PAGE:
10 Extreme Metal Songs That Would Work Perfectly at a Strip Club

Tsjuder by Lars Haider. Johan Heff by Sven-Sebastian Sajak, Devin Townsend by Robban Kanto, via Wikipedia.
Published on:

Ah, the strip club, a place where beautiful, athletic women are showered with dollar bills by wide-eyed onlookers and boys become men over $17 Bud Lights. For years, strip clubs have been a place where people can have a blast partying the night away or feeling so awkward it hurts, all while a semi-nude person gyrates in their face for purely mercenary reasons. But whether you find strip clubs amazing or insufferable, we can all agree on one thing: they don’t play enough extreme metal. At your average topless bar, the best you’ll get is some Mötley Crüe and Rob Zombie, and while that can be fun, it doesn’t quite cure the murderous itch for pure metal that so many of us still can’t find a cream for.

Some would argue that extreme metal isn’t right for stripping — but that’s lazy thinking. Metal fans know there are a number of awesome songs featuring blastbeats and death-growls that would be awesome to watch a booty bounce along to. So in the hopes of inspiring strip club DJs to grim the fuck up, here are ten extreme metal songs which would go off in the club…

Meshuggah, “New Millennium Cyanide Christ” (Chaosphere, 1998)

God, that bounce! There’s just something about the rhythm of Meshuggah’s “New Millennium Cyanide Christ” that makes one want to flick dollars — hell, $20s — onto a stage. That fast-yet-mid-paced vibe and almost hip-hop-like jauntiness brings a twerkability to the table that one does not normally associate with progressive death metal. Even the solo works — imagine jiggling your butt to it. Yeah, now you can’t stop thinking about it!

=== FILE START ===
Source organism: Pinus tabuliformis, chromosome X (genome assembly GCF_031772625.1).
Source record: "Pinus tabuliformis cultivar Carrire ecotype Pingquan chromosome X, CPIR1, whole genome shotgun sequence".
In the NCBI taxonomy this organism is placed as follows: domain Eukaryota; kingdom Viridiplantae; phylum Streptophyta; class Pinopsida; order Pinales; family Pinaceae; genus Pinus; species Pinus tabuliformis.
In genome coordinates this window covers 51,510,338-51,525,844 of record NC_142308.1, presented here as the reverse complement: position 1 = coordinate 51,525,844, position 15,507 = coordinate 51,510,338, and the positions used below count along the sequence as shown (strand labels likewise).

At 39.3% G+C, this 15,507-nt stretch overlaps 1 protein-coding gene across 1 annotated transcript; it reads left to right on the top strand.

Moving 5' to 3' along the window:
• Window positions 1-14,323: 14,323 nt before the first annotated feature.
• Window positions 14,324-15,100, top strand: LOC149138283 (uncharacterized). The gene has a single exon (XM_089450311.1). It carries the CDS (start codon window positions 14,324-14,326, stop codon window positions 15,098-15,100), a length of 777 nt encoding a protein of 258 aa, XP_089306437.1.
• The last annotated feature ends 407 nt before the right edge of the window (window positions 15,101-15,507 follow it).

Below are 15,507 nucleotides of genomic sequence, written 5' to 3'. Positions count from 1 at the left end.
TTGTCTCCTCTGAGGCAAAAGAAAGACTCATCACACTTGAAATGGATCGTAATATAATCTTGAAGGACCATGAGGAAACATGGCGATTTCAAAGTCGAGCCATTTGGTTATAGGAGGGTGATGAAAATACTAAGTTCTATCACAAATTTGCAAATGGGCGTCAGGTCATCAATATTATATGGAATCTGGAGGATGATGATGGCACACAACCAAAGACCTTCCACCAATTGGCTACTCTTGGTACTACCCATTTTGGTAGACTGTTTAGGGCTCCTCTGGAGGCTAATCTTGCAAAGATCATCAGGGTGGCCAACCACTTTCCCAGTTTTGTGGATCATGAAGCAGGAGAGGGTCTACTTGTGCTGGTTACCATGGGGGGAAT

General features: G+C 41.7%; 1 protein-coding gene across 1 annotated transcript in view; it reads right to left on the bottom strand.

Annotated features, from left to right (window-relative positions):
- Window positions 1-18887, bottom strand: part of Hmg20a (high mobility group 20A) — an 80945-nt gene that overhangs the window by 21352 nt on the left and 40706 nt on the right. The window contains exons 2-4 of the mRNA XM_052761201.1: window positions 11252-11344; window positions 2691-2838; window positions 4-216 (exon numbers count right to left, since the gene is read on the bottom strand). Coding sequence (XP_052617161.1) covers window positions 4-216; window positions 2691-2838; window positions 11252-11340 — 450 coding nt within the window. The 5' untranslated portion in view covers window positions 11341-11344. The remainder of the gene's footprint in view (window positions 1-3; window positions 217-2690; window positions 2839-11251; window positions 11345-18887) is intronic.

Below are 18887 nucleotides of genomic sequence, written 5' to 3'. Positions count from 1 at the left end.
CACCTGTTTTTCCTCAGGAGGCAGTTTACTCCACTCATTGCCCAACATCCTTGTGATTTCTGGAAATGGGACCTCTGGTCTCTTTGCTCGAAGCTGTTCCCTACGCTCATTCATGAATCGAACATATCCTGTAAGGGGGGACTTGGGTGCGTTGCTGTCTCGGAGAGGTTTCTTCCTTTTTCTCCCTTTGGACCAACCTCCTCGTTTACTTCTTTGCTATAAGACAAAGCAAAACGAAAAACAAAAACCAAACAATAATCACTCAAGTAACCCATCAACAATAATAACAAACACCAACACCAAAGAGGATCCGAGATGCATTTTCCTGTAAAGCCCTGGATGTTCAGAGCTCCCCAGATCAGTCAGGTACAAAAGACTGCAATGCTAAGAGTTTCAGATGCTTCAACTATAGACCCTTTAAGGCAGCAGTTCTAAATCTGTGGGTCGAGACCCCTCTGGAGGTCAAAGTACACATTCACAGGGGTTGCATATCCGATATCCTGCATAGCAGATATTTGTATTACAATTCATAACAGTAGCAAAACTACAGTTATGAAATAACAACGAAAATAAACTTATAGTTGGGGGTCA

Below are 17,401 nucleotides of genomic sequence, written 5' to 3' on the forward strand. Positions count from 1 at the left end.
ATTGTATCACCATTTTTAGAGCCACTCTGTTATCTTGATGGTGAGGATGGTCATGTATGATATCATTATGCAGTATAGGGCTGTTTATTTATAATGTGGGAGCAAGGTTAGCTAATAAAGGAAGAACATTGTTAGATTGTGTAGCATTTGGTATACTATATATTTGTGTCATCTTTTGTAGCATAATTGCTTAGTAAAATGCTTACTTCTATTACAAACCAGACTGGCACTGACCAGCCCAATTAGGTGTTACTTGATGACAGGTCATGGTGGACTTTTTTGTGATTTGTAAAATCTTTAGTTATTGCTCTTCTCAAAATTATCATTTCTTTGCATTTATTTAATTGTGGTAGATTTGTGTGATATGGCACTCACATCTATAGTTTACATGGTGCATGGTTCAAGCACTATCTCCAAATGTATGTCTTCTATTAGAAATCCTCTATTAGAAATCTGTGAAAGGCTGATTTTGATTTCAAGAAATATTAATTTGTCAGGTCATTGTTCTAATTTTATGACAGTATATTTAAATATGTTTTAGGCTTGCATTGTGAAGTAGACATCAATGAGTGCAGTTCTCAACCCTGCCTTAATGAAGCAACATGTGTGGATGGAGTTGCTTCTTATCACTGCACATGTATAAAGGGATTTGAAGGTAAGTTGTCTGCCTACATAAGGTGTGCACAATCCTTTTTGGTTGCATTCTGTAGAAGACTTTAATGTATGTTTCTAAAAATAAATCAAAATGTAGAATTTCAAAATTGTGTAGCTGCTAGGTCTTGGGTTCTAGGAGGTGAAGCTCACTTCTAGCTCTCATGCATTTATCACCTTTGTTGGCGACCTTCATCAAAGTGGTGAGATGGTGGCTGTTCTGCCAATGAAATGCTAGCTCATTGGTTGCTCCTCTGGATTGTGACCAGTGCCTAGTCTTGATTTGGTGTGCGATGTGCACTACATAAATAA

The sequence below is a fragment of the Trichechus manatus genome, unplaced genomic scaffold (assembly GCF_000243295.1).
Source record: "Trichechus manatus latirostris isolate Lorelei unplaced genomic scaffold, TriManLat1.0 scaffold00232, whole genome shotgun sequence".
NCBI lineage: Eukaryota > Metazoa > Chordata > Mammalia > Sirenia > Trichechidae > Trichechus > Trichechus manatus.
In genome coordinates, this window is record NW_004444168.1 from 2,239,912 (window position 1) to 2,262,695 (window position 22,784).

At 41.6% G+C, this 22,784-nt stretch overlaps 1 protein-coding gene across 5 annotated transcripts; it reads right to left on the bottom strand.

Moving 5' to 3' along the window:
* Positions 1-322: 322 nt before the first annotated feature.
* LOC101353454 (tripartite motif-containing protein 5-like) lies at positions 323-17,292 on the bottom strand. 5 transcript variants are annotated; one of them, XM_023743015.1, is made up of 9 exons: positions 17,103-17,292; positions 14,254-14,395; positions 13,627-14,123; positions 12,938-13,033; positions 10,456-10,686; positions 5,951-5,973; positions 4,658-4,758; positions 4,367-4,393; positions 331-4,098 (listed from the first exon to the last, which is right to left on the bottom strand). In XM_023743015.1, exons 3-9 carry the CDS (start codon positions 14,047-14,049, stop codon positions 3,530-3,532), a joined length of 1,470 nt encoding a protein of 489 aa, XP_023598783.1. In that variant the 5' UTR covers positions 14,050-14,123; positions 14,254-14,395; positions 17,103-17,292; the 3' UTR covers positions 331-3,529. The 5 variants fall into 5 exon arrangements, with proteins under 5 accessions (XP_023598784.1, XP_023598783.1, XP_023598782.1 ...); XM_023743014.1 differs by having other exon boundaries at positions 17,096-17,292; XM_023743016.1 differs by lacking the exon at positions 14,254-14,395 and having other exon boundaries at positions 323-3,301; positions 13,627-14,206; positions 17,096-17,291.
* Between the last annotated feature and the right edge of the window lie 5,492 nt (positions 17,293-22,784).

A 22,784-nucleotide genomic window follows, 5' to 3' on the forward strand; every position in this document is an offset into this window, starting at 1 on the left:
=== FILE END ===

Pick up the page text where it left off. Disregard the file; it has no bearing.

Strapping Young Lad, “Love?” (Alien, 2021)

To a certain degree, “Love?” is not only musically perfect for a strip club, but it’s also lyrically appropriate. The song featured Strapping Young Lad frontman Devin Townsend screaming about the scam of modern love, shouting lines like “Love, the paradox of needing/Oh, love — make way for breeding!” In that respect, it’s right at home in a place where titillation boils down to a transaction. Oh, what a feeling!

Amon Amarth, “At Dawn’s First Light” (Jomsviking, 2016)

Plenty of Amon Amarth’s tunes would go well at a strip club, their hard-hitting riffs and melodic choruses giving them a desperate, corporeal quality. But man, “At Dawn’s First Light” just had a momentum that the right dancer could make a fortune on. The second verse riff sounds made for whipping, while the chorus sounds written for some insane pole stunts. Rest assured, there are definitely strippers in Valhalla. 

Anaal Nathrakh, “Todos Somos Humanos” (Vanitas, 2012)

Only Anaal Nathrakh could write an apocalyptic black metal song with the rhythm of a tango. “Todos Somos Humanos” is a beautiful swinging, swaying piece of cacophony, whose blastbeats and double-bass rolls never stymie its steady rhythm. The result is a track that feels perfect for moving one’s body athletically, violently, and sexually. You know you’re in the right club when you hear those serpentine opening lines come on.

Hate Eternal, “Bringer of Storms” (Fury & Flames, 2008)